The Importance of Email Maintenance: How Long is Your Dental Practice Storing Emails?

The dental attorneys at Nardone Limited in Columbus, Ohio, continuously monitor recent trends in the law in order to better serve our clients. In the wake of the recent Sony Corp. data breach, the security of e-mails and other electronically stored information has become a major concern for businesses, both big and small. In a dental practice, the privacy of your patients, employees, and associates should be of the utmost importance. Nardone Limited’s dental attorneys continuously stress the importance of implementing a formal policy for record retention. In our prior article, “Having an Effective Record Retention Policy Can Help Save Time, Money, and Trouble,” we recommended that dental practices should permanently retain all files. A record retention policy can help a dental practice streamline business, employee, and patient procedures, improving the overall efficiency and organization of the practice. To ensure that your dental practice is avoiding potential liabilities, every file, record, and document should be accounted for, from the moment it is created, until it becomes obsolete. But what effect should this have on e-mails?

The recent string of high-profile data breaches has shifted the public’s focus to cybersecurity, especially in regards to electronically stored communications, such as e-mails. E-mail is a vital communication tool for almost any business and is often used as an electronic “filing cabinet,” where employees can easily store and retrieve information and attachments. Many dental practices utilize e-mail in the same manner, communicating within the practice, as well as with patients and other third parties. Traditionally, well-established companies will implement an e-mail deletion policy that calls for the automatic deletion of e-mails after a set period, typically after 90 or 120 days. With the startling success of hackers in breaching Sony’s defenses, many legal analysts and computer experts are now making the argument for a more prompt destruction of non-essential e-mails.

In light of this developing trend, our dental attorneys recommend that dental practices adopt the practice of deleting e-mails after 30 days. One possible option, for instance, is to program your e-mail software to automatically delete messages after 30 days, unless they are manually placed, or archived, in a special “safe” folder. Adopting such a practice will ensure that private communications are properly deleted, while still allowing the option of storing any e-mails that need to be kept longer. While this is not a perfect defense against hackers, it is an excellent start towards protecting your dental practice’s patients and employees.

Setting Up Your E-Mail to Automatically Delete: Microsoft Outlook 

Programming your dental practice’s e-mail software to automatically and permanently delete unwanted e-mails after 30 days provides a line of defense against data hackers, allowing you to protect your patients and your business. To demonstrate how to set up an automatic deletion system, known as “AutoArchiving,” we have provided step-by-step instructions on how to do so within Microsoft Outlook, a commonly used e-mail application.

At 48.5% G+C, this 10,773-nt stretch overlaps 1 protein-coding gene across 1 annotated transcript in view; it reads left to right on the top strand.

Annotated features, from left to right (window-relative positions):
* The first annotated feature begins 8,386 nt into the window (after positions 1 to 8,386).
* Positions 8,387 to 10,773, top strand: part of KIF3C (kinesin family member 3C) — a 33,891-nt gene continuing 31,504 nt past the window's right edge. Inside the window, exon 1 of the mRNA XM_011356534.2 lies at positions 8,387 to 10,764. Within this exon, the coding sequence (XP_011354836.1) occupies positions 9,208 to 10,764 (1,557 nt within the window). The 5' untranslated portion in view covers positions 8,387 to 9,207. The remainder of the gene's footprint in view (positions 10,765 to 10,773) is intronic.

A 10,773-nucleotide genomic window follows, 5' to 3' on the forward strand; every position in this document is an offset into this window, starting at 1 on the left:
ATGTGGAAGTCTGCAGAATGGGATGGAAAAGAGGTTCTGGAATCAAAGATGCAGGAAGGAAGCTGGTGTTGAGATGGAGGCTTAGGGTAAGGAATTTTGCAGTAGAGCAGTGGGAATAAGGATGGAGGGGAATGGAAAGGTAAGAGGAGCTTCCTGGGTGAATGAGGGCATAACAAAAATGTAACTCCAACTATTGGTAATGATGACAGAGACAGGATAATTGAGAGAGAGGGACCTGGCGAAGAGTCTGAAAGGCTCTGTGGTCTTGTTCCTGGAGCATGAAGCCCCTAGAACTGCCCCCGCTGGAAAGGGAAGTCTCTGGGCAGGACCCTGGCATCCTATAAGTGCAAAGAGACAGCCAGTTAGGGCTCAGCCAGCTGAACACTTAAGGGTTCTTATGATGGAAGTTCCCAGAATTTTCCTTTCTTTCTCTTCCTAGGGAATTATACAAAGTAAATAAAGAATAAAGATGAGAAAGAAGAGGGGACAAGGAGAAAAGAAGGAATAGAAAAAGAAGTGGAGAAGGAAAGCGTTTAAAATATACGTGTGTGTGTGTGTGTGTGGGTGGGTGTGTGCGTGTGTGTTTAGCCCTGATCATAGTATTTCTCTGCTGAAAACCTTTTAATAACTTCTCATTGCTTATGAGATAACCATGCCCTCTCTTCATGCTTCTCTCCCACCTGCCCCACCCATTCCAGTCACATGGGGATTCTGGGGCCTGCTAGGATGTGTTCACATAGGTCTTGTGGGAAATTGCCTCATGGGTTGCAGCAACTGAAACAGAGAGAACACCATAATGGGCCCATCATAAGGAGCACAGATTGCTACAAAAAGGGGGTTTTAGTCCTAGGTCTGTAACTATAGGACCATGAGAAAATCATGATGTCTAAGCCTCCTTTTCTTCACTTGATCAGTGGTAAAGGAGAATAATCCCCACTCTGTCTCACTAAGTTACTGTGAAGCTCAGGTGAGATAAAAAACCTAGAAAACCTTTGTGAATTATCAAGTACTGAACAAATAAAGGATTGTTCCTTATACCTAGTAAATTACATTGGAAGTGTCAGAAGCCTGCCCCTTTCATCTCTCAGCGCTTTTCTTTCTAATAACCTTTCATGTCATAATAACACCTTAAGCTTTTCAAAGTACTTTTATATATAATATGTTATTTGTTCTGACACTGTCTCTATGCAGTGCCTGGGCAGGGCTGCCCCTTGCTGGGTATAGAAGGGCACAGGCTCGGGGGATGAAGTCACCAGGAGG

When operating in Microsoft Outlook, the necessary steps are as follows:

1. On the left side of your Outlook screen, right-click on any folder icon that you want to customize (i.e., Inbox, Drafts, Sent Items, etc.) and select “Properties.”

2. Click on the “AutoArchive” tab.

3. Under the “AutoArchive” tab, you can customize your e-mail server archive/delete settings, including the ability to save or delete items after a set period of time (days, weeks, months).

4. If you wish to have e-mails automatically deleted from a certain folder, select “Archive this folder using these settings” and select your desired amount of time (we are recommending 30 days, or 1 month).

5. It is important to select “Permanently delete old items,” if you wish for the e-mail messages to be deleted, rather than archived.

Nardone Limited Comment: It is important to note that these steps apply only to Microsoft Outlook. If your dental practice utilizes a different e-mail server, however, the process is likely to be similar. Dental practitioners should consult with an IT professional before taking these steps, to ensure that this is the most efficient method and is a viable option for your specific dental practice.

When establishing a record retention policy, it is important to include electronic communications, such as e-mails. Recent data breaches have demonstrated that it is no longer wise or safe to indefinitely store e-mails. Therefore, it is important to implement a system that automatically deletes unnecessary e-mails and messages after a set period of time, while allowing for the retention of necessary e-mails. Proper e-mail maintenance and organization will help protect your patients, employees, and dental practice from unwanted leaks, and will streamline your business as a whole.